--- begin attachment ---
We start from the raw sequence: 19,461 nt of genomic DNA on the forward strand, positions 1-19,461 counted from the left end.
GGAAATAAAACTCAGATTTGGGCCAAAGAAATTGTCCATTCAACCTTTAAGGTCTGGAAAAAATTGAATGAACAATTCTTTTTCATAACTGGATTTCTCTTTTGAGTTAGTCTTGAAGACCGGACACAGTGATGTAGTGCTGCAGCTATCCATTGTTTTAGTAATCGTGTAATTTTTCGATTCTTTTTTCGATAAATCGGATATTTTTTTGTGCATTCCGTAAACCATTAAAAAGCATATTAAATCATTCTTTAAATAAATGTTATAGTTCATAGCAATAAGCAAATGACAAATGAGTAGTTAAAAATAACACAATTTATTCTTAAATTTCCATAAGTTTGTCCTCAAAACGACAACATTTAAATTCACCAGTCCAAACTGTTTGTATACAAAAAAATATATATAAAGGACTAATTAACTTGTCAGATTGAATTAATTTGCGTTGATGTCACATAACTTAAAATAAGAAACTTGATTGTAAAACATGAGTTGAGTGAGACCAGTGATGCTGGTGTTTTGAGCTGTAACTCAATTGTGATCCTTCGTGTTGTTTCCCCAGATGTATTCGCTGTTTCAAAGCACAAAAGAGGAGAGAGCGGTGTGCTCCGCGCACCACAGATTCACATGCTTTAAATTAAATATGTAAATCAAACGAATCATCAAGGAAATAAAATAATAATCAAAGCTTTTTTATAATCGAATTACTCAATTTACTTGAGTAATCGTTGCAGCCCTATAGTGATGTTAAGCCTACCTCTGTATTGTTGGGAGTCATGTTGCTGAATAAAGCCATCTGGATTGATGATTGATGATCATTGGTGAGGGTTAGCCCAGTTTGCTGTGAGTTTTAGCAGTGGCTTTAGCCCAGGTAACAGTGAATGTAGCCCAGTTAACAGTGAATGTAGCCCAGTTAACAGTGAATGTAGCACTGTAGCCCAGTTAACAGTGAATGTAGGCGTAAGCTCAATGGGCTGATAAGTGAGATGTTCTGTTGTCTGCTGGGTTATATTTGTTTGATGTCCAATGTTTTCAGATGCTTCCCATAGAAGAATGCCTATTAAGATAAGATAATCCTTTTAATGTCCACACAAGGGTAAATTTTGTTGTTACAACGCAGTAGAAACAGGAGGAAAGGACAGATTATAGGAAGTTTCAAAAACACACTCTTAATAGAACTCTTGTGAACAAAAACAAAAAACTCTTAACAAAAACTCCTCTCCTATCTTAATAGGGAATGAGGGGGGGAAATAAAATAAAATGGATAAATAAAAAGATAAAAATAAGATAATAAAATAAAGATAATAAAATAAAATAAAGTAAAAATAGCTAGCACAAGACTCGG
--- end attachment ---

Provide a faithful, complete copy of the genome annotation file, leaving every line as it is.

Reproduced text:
We start from the raw sequence: 19,461 nt of genomic DNA on the forward strand, positions 1-19,461 counted from the left end.
GGAAATAAAACTCAGATTTGGGCCAAAGAAATTGTCCATTCAACCTTTAAGGTCTGGAAAAAATTGAATGAACAATTCTTTTTCATAACTGGATTTCTCTTTTGAGTTAGTCTTGAAGACCGGACACAGTGATGTAGTGCTGCAGCTATCCATTGTTTTAGTAATCGTGTAATTTTTCGATTCTTTTTTCGATAAATCGGATATTTTTTTGTGCATTCCGTAAACCATTAAAAAGCATATTAAATCATTCTTTAAATAAATGTTATAGTTCATAGCAATAAGCAAATGACAAATGAGTAGTTAAAAATAACACAATTTATTCTTAAATTTCCATAAGTTTGTCCTCAAAACGACAACATTTAAATTCACCAGTCCAAACTGTTTGTATACAAAAAAATATATATAAAGGACTAATTAACTTGTCAGATTGAATTAATTTGCGTTGATGTCACATAACTTAAAATAAGAAACTTGATTGTAAAACATGAGTTGAGTGAGACCAGTGATGCTGGTGTTTTGAGCTGTAACTCAATTGTGATCCTTCGTGTTGTTTCCCCAGATGTATTCGCTGTTTCAAAGCACAAAAGAGGAGAGAGCGGTGTGCTCCGCGCACCACAGATTCACATGCTTTAAATTAAATATGTAAATCAAACGAATCATCAAGGAAATAAAATAATAATCAAAGCTTTTTTATAATCGAATTACTCAATTTACTTGAGTAATCGTTGCAGCCCTATAGTGATGTTAAGCCTACCTCTGTATTGTTGGGAGTCATGTTGCTGAATAAAGCCATCTGGATTGATGATTGATGATCATTGGTGAGGGTTAGCCCAGTTTGCTGTGAGTTTTAGCAGTGGCTTTAGCCCAGGTAACAGTGAATGTAGCCCAGTTAACAGTGAATGTAGCCCAGTTAACAGTGAATGTAGCACTGTAGCCCAGTTAACAGTGAATGTAGGCGTAAGCTCAATGGGCTGATAAGTGAGATGTTCTGTTGTCTGCTGGGTTATATTTGTTTGATGTCCAATGTTTTCAGATGCTTCCCATAGAAGAATGCCTATTAAGATAAGATAATCCTTTTAATGTCCACACAAGGGTAAATTTTGTTGTTACAACGCAGTAGAAACAGGAGGAAAGGACAGATTATAGGAAGTTTCAAAAACACACTCTTAATAGAACTCTTGTGAACAAAAACAAAAAACTCTTAACAAAAACTCCTCTCCTATCTTAATAGGGAATGAGGGGGGGAAATAAAATAAAATGGATAAATAAAAAGATAAAAATAAGATAATAAAATAAAGATAATAAAATAAAATAAAGTAAAAATAGCTAGCACAAGACTCGG